So I spent the afternoon fashioning several different types of tools to fish out the crap. They all needed to be about twelve feet long – fortunately, BAB is full of junk like that. Sue came out to snap a pic. I’d gotten a good collection started in the box.

Fishing for crap

Yes, that’ a sneaker in the box. Plus cans, bottles, bags…

I was determined to remove as much as I could. I removed about three feet deep worth of crap, and stopped when my tools wouldn’t grab or snag anything left. Plus it was time to clean up to go to friends for dinner.

I pulled out an amazing archeology of lost belongings; okay, some of it was just trash. I lifted up: a 4′ steel pipe; a left-foot sneaker; a plastic hockey puck; a right-foot sneaker; plastic bottles; aluminum cans; a wiffle ball; rocks; a 2×2 piece of wood, LOTS of trash bags, metal lath, and the sole of a right-foot sneaker. There was at least that much and more that I couldn’t grab that I’d have to leave for the next day when the pump truck arrives.

Debris removed from the vent

Sunday morning – no apartment water usage allowed cuz it would just end up in the basement. Dang – that means no shower for me, and I really like my showers. No shaving either – and I hate to go unshaven. Fortunately, we had the old toilet and sink still working up on the second floor – those connect to a different sewer line. Still, that’s a crappy way (and CRABBY way) for me to start my day.

To kill some time, I started sanding the wood putty on some door trim. Then they showed up – and DAMN it was a HUGE truck! It’s not a septic sucking truck – those are smaller. This thing was designed to suck up CRAP!

This BAT is bigger than our BAT...

It took them a few minutes to get things rolling, the hose has a big boom that need to be lowered and set in position, prepare other tools, and then set the motors in idle ready for them to turn up the volume.

Set up to suck

Like a giant shop-vac

They started by sticking the vacuum tube down into the vent. It went in just about six feet until they realized they needed to enlarge the ground opening as well as remove the top 2′ piece of glazed pipe. They brought their own shovels and got to work.

Making the hole bigger

They stopped after a few shovels and the top piece of clay pipe was loose enough to remove. But before they removed it, they decided that it would be better to suck up the dirt around the pipe BEFORE they pulled it out, to avoid a lot of dirt and rocks falling into the hole.

I didn’t know this, but their sucking machine was so strong that it could even DIG into dirt and remove it! They just stuck the metal tube on the earth and it sucked itself down and pulled up dirt. Pretty cool! (Why did they bother bringing shovels???)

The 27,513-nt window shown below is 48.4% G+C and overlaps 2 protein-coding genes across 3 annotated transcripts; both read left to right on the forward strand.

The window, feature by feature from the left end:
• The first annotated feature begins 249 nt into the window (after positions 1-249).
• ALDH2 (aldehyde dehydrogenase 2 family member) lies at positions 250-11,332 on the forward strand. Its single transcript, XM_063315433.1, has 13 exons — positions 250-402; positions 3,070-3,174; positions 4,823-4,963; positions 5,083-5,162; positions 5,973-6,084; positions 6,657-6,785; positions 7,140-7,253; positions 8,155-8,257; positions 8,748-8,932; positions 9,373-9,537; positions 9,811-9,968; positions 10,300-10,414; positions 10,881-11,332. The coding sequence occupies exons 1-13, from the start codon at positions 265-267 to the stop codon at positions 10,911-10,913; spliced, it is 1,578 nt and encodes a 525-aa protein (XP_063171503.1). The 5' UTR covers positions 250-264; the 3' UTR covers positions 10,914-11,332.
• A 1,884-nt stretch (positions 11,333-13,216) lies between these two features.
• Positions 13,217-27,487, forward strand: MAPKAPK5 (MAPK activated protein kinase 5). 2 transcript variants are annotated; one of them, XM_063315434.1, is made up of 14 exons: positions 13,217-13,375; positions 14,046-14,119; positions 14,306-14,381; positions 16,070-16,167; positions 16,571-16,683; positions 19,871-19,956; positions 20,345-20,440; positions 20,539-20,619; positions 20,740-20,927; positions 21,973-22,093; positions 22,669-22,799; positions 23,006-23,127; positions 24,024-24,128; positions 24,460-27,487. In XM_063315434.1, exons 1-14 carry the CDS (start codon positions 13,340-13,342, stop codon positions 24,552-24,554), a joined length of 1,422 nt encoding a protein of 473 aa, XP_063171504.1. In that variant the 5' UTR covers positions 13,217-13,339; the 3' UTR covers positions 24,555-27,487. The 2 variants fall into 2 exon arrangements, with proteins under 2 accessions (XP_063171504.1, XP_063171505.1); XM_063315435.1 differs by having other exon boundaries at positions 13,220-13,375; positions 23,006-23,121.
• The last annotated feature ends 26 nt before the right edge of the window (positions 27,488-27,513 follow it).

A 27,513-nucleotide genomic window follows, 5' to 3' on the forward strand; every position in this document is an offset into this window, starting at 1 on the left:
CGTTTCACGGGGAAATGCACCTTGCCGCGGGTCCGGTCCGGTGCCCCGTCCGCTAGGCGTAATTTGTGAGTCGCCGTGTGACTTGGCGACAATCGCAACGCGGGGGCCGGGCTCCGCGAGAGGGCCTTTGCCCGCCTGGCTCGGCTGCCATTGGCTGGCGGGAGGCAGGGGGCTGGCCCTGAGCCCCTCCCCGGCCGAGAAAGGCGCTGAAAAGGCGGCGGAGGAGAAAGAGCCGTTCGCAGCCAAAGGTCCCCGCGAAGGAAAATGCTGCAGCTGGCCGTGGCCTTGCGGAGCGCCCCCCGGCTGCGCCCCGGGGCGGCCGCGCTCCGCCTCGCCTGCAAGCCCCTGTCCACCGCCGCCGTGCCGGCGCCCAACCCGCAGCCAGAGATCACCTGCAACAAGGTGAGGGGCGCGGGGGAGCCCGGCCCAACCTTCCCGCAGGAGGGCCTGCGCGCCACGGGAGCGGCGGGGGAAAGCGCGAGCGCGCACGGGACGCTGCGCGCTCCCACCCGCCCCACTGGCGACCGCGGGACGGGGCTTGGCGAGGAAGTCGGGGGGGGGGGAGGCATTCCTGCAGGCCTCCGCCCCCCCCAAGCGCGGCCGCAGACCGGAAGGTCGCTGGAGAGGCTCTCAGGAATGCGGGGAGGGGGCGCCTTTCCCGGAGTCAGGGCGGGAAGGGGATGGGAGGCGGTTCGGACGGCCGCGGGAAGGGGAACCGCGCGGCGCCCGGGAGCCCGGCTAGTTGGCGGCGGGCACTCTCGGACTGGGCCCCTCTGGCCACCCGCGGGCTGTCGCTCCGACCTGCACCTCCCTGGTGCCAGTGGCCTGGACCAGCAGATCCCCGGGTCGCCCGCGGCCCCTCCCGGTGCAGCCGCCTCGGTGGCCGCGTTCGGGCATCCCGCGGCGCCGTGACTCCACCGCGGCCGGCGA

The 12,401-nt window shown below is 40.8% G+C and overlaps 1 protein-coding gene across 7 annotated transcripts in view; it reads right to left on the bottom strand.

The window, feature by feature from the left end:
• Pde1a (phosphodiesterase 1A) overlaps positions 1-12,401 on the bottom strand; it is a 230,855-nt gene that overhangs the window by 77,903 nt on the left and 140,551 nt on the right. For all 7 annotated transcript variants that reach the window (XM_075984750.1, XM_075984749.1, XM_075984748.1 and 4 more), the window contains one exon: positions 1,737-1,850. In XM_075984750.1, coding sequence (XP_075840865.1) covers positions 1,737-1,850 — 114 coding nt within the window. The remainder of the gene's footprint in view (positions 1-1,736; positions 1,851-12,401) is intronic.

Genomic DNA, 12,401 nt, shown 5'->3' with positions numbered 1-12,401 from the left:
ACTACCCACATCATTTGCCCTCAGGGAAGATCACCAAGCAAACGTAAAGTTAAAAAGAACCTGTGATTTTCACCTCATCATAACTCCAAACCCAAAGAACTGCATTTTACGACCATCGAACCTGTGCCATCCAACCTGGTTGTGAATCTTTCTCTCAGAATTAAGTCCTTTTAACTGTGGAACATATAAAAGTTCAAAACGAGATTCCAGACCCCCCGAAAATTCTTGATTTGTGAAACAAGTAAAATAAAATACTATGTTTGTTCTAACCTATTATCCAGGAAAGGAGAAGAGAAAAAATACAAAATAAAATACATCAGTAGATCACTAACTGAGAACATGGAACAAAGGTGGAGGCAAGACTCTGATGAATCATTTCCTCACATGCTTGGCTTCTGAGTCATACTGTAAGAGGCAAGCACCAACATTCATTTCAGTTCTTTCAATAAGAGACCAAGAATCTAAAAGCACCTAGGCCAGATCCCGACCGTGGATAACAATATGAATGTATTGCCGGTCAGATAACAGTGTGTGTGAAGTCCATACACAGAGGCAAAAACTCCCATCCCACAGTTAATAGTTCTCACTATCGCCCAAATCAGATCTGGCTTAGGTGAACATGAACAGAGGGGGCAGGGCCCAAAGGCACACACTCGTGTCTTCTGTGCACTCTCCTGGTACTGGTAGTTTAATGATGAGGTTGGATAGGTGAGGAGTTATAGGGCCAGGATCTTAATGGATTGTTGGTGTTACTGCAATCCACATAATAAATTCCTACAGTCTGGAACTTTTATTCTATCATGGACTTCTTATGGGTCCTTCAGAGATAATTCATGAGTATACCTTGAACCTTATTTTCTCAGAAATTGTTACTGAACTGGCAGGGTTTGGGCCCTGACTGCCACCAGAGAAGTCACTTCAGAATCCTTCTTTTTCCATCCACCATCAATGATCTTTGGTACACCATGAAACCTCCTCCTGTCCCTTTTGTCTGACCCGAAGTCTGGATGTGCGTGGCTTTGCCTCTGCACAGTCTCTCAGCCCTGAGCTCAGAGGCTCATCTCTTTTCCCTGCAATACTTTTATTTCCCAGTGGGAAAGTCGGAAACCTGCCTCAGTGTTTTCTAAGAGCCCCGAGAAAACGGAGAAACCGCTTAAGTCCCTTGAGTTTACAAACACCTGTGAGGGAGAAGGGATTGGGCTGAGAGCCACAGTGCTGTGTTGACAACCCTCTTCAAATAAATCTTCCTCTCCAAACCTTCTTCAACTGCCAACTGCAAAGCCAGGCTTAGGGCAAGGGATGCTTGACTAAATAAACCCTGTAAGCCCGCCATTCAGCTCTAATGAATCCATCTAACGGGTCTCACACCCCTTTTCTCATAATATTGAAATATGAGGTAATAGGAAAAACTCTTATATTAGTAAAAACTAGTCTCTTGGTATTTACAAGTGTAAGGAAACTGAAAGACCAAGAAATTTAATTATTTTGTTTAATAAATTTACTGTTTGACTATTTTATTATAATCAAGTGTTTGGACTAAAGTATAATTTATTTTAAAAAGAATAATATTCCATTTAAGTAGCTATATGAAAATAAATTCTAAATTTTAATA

Digging by sucking

The plumber told me that this thing was so strong that if your hand got stuck inside of it, you weren’t getting it back. And just so happens, a little while later, when he was looking into the hole, the tube sucked onto his leg just above his ankle. Even though it was much larger than his ankle and air could suck around it, he still couldn’t remove it with his other foot. While he was trying to force it off with his free foot, I pulled will all my might on the hose. It took both of us to pull the hose off of his leg.

They lowered the hose into the vent and cranked up the volume on the suction. It got pretty loud, but you could still hear the trash, rocks and anything else in the vent getting sucked up.

Super sucking power

It took them a few more times of sticking the hose in, moving it around and up and down, then pulling it out and looking down the hole.

After three times in & out – they paused and said “There’s a cast iron vent cover stuck at the bottom.” They tried getting it to stick to the bottom of their tube with suction power, but it was too heavy. They needed some other tools, and tried their simple pipe with an elbow on it. I’d brought out the tools I crafted the day before, and they liked the one with little fork tines on it. They stuck it down the hole and were able to stick the tines into the drain holes, and pulled it up a few seconds later.

Vintage drain cover extracted

Another round of suction and they think they got everything removed. We could see the sky reflecting in the water at the bottom – that was a good sign. But they wanted to  see a big GUSH of water from inside so I went to the apartment to fill up the clothes washer, turn on faucets and flush the toilets. Because of the distance it would be a minute or so until it would be visible. We waited five minutes. Nothing.

So I went to the basement – it was all backing up!

I rushed to kill all of the water flows in the apartment. Then out to the plumber and explained what happened. He wasn’t too concerned: “We’ll just auger our way through it from the basement.”

Well, he was right, and 30 minutes later and an auger stuck into the new cleanout, the floor drain at the south end of the basement started sucking the water back down.  All plumbing was flowing well now. The plumbers took off and we felt better that we could shower and wash clothes again.


Except, we still have a great big mess at the yard vent.

Home Depot and Lowes do not sell large vent pipes like this, so I would have to call a commercial plumbing supply. And, instead of buying large glazed clay vent pipe (IF you can find it) I was going to have to rig up something on my own.

I ran out at lunch Monday to buy a 10′ long piece of Schedule 40 PVC (unfortunately the minimum length), and a big ass cap that I would convert to a vent by drilling holes in it. (I couldn’t find anyone with a “yard vent” that large.)

Big Ass Cap fits on my head

Monday evening’s task: get the new vent pipe sticking out of the ground.

Easier said than done: even after the plumber removed the damaged & cracked top piece of clay vent, the remaining section (about 2′ down) was also beat up and the lip broken in several places. My plan was to carefully seat the new PVC section on the remaining lip, and then seal up the voids on the outside, and then pour gobs of concrete around the outside to seal it all in place.